A prominent Uyghur rights advocate was openly threatened by family members of an official of the Chinese government on January 12. At a memorial service in Munich, relatives of Shohret Zakir, Chairman of the Xinjiang Uyghur Autonomous Region, confronted Dolkun Isa, President of the Germany-based World Uyghur Congress. They angrily demanded that he cease criticizing Mr. Zakir for his role in the human-rights crimes perpetrated against the Uyghurs.
In the presence of numerous witnesses, they told Mr. Isa that if he did not stop criticizing Mr. Zakir, the lives of Mr. Isa’s family members in East Turkestan would be at risk. The World Uyghur Congress further reports that they attempted to physically assault Mr. Isa until stopped by the intervention of others present. These individuals are currently German citizens, having received political asylum.
“It is incredible that German citizens feel comfortable threatening a fellow citizen by openly stating that the Chinese government might carry out reprisals against his family,” said Omer Kanat, UHRP Executive Director. “Perversely, these individuals had themselves been granted political asylum and are able to enjoy the rights of living in a democratic country.”
Mr. Kanat went on to say, “this blatant threat also completely contradicts the Chinese government’s recent propaganda blitz portraying the relatives of overseas activists as safe and happy.”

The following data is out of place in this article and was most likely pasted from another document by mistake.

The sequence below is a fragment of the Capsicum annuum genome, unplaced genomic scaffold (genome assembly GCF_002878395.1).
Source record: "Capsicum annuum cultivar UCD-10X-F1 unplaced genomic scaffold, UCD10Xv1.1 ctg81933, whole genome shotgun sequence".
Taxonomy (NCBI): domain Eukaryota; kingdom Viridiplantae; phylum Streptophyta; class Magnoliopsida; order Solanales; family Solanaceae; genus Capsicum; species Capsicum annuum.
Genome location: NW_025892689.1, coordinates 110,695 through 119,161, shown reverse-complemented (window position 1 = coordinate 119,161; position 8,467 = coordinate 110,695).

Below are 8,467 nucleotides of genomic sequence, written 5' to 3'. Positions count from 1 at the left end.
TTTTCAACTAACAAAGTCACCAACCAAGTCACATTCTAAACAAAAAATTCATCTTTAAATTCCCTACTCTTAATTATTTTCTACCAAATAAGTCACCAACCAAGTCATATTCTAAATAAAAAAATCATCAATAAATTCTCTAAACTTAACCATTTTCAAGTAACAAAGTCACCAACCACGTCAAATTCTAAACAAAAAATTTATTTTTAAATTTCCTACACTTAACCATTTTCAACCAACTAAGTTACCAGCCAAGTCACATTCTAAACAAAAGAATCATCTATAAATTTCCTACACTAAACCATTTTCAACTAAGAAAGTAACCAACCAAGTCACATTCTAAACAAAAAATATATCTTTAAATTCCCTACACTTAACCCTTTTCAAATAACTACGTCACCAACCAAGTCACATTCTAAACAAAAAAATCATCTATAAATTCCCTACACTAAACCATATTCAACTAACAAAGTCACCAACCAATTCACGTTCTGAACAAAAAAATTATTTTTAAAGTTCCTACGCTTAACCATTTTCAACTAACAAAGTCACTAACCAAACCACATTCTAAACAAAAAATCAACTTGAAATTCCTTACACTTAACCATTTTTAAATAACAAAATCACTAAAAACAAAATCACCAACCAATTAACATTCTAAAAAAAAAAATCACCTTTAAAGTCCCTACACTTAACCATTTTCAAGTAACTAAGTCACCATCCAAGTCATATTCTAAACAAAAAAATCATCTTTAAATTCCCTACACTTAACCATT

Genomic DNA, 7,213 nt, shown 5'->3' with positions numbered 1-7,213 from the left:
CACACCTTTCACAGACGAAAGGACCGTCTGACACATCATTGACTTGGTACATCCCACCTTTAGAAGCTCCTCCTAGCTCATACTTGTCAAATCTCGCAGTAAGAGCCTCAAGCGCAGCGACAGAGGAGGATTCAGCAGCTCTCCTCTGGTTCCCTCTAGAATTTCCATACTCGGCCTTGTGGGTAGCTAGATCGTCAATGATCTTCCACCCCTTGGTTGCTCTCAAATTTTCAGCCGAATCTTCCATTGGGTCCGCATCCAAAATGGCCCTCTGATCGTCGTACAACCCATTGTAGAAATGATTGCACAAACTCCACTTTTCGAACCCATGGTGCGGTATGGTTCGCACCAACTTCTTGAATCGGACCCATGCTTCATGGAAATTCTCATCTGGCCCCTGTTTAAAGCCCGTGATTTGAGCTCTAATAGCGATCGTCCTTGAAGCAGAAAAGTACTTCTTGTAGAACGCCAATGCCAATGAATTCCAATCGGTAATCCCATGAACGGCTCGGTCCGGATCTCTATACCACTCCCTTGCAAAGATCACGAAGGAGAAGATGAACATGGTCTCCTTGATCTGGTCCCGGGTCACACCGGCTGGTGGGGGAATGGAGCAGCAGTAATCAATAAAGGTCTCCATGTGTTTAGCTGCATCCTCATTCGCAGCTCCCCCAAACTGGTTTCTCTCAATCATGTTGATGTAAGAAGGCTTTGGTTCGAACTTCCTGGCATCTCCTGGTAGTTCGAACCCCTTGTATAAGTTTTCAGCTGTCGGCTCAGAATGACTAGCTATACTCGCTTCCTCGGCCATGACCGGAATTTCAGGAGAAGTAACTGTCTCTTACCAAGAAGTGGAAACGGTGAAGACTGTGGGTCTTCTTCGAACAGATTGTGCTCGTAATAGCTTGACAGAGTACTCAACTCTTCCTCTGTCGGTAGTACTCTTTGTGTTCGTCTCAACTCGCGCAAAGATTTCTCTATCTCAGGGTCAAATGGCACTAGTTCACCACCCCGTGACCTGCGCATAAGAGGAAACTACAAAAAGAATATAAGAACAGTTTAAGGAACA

As UHRP has documented, Chinese police and security officials routinely attempt to silence Uyghurs living abroad by threatening harm to their relatives still living in the Uyghur homeland. UHRP’s 2019 report, Repression Across Borders: The CCP’s Illegal Harassment and Coercion of Uyghur Americans, calls on the U.S. government to take effective steps to deter and impose consequences for these acts that break federal law.
Even before the massive build-out of concentration camps for Uyghurs in spring 2017, the long arm of police-state repression created fear and anxiety for Uyghurs across the globe, including in Europe, North America, and Central and South Asia. See UHRP’s November 2018 report, The Fifth Poison: the Harassment of Uyghurs Overseas.
For Uyghurs abroad, this kind of intimidation constitutes a triple victimization. Uyghurs are currently suffering agonizing mental trauma due to the disappearance, detention, torture, or death of their family members in the Uyghur homeland. They suffer intense anxiety due to the climate of fear created by the Chinese government, even in free countries. And they suffer violations of their own rights and freedoms guaranteed under democratic constitutions.